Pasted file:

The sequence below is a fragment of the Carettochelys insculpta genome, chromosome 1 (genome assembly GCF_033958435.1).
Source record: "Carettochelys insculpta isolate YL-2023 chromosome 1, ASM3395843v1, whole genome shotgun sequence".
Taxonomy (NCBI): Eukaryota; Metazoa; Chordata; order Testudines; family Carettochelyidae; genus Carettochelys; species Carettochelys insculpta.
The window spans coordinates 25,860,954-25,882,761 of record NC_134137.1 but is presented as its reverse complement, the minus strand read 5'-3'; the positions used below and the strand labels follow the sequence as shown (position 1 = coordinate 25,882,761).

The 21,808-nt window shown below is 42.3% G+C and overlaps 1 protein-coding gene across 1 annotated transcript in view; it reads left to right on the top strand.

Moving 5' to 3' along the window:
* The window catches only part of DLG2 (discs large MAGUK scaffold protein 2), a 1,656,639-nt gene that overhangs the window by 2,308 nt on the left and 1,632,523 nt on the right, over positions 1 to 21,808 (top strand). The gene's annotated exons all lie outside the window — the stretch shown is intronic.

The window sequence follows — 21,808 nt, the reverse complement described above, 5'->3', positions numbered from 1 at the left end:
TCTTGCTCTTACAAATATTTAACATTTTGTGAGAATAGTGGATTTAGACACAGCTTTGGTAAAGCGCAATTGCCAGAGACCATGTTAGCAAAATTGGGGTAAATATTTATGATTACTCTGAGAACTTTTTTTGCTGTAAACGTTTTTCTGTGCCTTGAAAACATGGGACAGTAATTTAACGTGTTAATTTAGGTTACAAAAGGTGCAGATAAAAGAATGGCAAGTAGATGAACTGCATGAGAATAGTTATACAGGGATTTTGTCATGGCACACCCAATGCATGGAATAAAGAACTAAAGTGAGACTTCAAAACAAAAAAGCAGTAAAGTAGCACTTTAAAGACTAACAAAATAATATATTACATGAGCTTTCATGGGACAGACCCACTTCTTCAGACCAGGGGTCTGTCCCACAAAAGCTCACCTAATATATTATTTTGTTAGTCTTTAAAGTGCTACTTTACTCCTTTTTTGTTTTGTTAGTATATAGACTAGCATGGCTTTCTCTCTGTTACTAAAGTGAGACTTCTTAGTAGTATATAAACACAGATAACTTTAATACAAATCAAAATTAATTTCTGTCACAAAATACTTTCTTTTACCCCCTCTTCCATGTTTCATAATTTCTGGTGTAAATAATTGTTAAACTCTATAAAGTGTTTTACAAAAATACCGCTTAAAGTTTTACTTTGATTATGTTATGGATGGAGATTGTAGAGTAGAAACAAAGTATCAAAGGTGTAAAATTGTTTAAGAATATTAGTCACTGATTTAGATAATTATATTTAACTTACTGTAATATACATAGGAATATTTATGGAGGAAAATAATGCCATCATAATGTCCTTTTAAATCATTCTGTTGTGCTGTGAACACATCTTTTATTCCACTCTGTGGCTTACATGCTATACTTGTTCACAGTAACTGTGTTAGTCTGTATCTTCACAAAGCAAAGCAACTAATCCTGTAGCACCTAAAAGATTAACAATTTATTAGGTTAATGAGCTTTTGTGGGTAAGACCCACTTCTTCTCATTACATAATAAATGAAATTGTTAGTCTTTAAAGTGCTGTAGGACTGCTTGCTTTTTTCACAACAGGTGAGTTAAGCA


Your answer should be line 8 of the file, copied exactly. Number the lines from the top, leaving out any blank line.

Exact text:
The window sequence follows — 21,808 nt, the reverse complement described above, 5'->3', positions numbered from 1 at the left end: